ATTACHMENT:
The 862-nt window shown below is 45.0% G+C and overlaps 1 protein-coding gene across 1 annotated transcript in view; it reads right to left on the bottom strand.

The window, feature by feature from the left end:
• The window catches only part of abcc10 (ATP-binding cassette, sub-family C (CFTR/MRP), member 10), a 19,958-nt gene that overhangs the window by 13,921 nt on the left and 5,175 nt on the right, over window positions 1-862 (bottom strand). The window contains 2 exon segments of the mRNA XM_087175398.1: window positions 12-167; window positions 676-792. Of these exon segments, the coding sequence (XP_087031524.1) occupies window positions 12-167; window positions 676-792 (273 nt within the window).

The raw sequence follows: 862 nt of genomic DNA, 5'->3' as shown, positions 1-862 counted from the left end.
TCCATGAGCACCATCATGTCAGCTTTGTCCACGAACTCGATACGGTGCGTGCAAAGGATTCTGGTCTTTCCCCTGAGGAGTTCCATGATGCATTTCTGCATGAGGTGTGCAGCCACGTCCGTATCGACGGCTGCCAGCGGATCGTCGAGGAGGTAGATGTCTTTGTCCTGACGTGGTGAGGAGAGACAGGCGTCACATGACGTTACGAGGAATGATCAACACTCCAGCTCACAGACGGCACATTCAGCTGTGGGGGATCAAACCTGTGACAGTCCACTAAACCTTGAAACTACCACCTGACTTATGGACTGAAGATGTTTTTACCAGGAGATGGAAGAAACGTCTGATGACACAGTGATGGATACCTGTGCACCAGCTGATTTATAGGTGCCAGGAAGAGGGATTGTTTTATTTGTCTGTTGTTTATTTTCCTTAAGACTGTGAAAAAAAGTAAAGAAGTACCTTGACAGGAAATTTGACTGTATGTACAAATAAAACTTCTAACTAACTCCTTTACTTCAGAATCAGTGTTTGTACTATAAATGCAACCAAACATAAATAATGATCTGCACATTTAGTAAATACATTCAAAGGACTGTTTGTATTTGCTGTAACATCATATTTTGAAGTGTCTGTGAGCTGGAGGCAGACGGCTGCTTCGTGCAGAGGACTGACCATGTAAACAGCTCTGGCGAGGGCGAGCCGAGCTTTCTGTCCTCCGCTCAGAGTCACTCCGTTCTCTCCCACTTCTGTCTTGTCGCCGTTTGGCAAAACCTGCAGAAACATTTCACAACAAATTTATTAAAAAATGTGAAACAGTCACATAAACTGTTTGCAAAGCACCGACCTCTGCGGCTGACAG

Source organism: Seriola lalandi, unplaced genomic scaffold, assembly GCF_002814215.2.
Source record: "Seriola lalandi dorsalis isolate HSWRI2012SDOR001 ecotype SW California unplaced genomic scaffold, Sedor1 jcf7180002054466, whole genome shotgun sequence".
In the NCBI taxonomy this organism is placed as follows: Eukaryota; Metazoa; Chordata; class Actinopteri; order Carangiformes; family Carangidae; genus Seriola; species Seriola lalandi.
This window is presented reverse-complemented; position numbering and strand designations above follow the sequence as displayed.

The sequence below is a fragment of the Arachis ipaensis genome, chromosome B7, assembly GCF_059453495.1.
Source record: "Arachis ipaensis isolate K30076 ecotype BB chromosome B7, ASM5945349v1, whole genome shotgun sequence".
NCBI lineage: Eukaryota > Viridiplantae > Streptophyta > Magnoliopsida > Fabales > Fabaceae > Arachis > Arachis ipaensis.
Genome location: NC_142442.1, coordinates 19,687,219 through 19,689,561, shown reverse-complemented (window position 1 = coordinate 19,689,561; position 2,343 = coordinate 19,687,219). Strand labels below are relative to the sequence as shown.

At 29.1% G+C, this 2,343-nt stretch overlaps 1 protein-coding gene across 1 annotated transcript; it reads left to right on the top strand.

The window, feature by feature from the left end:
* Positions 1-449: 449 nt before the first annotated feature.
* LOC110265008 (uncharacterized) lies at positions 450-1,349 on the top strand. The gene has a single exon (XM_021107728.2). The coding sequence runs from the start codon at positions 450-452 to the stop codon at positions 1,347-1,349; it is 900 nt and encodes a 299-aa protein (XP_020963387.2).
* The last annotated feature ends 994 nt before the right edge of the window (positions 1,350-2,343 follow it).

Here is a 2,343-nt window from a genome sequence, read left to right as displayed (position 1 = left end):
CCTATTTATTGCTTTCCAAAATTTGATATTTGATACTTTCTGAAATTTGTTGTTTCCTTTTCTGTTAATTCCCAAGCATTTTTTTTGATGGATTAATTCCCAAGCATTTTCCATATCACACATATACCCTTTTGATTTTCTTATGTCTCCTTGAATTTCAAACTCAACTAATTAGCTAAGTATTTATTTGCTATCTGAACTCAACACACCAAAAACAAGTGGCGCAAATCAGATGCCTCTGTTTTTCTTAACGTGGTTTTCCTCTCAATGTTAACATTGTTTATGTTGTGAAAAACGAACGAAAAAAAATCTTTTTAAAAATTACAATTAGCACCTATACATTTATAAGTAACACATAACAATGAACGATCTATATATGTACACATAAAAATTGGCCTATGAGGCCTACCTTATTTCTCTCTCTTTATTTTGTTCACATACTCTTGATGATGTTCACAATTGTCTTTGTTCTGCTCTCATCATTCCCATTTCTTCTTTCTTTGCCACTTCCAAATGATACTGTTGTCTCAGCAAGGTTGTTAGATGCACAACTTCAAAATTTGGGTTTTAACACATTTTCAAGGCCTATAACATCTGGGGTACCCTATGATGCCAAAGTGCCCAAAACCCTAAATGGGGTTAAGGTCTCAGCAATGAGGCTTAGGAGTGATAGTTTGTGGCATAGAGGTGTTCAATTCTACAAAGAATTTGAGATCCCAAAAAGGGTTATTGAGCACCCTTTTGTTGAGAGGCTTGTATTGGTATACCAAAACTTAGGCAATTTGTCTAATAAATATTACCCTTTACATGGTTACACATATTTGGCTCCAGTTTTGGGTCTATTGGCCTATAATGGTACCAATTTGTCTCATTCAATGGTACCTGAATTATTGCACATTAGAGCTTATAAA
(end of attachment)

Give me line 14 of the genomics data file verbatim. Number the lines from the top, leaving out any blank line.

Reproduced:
At 29.1% G+C, this 2,343-nt stretch overlaps 1 protein-coding gene across 1 annotated transcript; it reads left to right on the top strand.